this code is more tidily realised as

 

when s1 => 
  if flag = '1' then
    out2 <= '1';
  end if;
  state <= s2;

the transition to state s2 will happen in either branch, so it doesn't need to be explicitly coded. Only the assignment to out2 is dependent on the input flag.

 

 

For a bit of TL;DR summary: use defaults if you fully understand the design and how to implement it. Use explicit coding if you are not sure if the particular part of the design benefits from defaults.

----------
"That which we must learn to do, we learn by doing." - Aristotle
Scholar richardhead
Scholar
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Registered: ‎08-01-2012

Re: VHDL coding style question - using default values with if-elsif-elsif ... chains

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The two process style is the one favoured by many older text books, that separate the asynchronous logic from the register descriptions. It used to be the case (before I started in the industry) that synthesisors needed this separation to actually work, but this has not been the case for many years. But since it is in textbooks and many engineers learned this method, it has stuck around (this again is a point about coding style).

 

2 process would be something like this:

 

 

next_state_proc : process(state, ip1, out1)
begin
  -- defaults avoid latches
  out_next <= out1;
next_state <= state; case state is when s1 => out_next <= '1';

if ip1 = '1' then next_state <= s2;
end if; when s2 => next_state <= s3 --etc end process; reg_proc : process(clk) begin if rising_edge(clk) then out1 <= out_next; state <= next_state; end if; end process;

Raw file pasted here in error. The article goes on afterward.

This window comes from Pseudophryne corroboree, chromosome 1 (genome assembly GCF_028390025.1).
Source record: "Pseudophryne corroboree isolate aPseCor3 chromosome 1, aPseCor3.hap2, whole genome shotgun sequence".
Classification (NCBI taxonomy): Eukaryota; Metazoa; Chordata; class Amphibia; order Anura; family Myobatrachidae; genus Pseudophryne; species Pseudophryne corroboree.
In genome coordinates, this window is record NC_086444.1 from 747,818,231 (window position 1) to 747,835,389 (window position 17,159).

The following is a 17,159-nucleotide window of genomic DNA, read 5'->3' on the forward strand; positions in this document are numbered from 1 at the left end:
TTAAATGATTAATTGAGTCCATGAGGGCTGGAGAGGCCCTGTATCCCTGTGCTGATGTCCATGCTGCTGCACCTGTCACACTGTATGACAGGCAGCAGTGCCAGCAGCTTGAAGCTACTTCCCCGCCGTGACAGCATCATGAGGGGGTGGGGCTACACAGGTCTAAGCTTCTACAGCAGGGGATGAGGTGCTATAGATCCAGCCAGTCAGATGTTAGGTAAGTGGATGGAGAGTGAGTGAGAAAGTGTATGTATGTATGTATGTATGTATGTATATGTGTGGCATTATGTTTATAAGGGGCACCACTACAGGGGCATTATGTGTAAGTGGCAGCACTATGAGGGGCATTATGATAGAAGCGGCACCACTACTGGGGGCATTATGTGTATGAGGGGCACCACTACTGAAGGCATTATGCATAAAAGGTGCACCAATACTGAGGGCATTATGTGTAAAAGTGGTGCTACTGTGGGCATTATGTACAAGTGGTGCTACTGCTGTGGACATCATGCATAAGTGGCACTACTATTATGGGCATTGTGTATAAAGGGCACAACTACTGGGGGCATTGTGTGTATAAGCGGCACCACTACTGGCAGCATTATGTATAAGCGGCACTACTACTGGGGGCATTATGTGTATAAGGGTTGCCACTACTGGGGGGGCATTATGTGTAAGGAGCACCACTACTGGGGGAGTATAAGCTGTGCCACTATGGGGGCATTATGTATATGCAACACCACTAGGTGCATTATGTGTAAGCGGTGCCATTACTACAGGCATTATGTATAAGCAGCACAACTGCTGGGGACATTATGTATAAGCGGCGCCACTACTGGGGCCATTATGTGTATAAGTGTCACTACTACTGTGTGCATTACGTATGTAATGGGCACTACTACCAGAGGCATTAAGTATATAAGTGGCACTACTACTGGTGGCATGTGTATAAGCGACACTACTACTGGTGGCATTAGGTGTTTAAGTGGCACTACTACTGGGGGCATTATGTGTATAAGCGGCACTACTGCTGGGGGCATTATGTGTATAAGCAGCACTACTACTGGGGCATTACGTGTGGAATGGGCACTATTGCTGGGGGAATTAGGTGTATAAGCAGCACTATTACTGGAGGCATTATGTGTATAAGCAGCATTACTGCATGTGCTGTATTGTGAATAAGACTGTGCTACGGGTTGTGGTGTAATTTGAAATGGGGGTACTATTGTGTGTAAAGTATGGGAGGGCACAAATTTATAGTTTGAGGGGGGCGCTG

Another thing Id like to point out in your code - the reset. It is common style to have the reset and non-reset in separate branches, like this:

 

 

sync_proc : process(clk)
begin
  if rising_edge(clk) then
    if reset = '1' then
      -- sync reset goes here
    else
      --logic goes here
    end if;
  end if;
end process

There is a slight gotcha with this. Using this style then ALL signals assigned in the process MUST be reset, otherwise the reset becomes part of the enable of the register, if it is missed from the reset part of the process. And usually you dont want to reset data path registers as there is usually no need. This leads to extra logic, routing and potentially making it harder to fit/time the design. If you must keep this style, the only workaround is to have two processes - one for registers with a reset and one with no reset.

 

 

You can use a style (that some hate) that allows you select which registers inside the process and which do not. All you have to do is put the reset at the end of the process

 

sync_proc : process(clk)
begin
  if rising_edge(clk) then
    --logic goes here

if reset = '1' then -- sync reset goes here - you can chose what to reset. end if; end if; end process